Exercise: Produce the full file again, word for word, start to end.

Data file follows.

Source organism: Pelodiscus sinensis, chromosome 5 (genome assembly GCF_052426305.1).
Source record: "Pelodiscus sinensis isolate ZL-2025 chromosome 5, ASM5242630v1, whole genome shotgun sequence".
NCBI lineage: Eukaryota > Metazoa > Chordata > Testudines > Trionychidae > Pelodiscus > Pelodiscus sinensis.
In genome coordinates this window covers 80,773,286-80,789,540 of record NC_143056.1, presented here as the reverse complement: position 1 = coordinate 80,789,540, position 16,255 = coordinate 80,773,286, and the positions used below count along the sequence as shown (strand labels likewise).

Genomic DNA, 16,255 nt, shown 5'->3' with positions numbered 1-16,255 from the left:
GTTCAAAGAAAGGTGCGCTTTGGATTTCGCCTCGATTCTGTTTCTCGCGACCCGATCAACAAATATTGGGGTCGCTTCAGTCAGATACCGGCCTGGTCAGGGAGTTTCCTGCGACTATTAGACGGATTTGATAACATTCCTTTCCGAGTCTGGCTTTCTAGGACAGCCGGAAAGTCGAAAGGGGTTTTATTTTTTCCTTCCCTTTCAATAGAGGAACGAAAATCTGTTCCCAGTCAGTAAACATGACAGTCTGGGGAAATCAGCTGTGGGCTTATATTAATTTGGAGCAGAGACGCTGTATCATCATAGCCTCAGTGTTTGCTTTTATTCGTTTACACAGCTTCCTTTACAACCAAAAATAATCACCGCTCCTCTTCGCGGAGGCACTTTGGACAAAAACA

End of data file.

Source organism: Pelodiscus sinensis, chromosome 5 (genome assembly GCF_052426305.1).
Source record: "Pelodiscus sinensis isolate ZL-2025 chromosome 5, ASM5242630v1, whole genome shotgun sequence".
NCBI lineage: Eukaryota > Metazoa > Chordata > Testudines > Trionychidae > Pelodiscus > Pelodiscus sinensis.
In genome coordinates this window covers 80,773,286-80,789,540 of record NC_143056.1, presented here as the reverse complement: position 1 = coordinate 80,789,540, position 16,255 = coordinate 80,773,286, and the positions used below count along the sequence as shown (strand labels likewise).

Genomic DNA, 16,255 nt, shown 5'->3' with positions numbered 1-16,255 from the left:
GTTCAAAGAAAGGTGCGCTTTGGATTTCGCCTCGATTCTGTTTCTCGCGACCCGATCAACAAATATTGGGGTCGCTTCAGTCAGATACCGGCCTGGTCAGGGAGTTTCCTGCGACTATTAGACGGATTTGATAACATTCCTTTCCGAGTCTGGCTTTCTAGGACAGCCGGAAAGTCGAAAGGGGTTTTATTTTTTCCTTCCCTTTCAATAGAGGAACGAAAATCTGTTCCCAGTCAGTAAACATGACAGTCTGGGGAAATCAGCTGTGGGCTTATATTAATTTGGAGCAGAGACGCTGTATCATCATAGCCTCAGTGTTTGCTTTTATTCGTTTACACAGCTTCCTTTACAACCAAAAATAATCACCGCTCCTCTTCGCGGAGGCACTTTGGACAAAAACA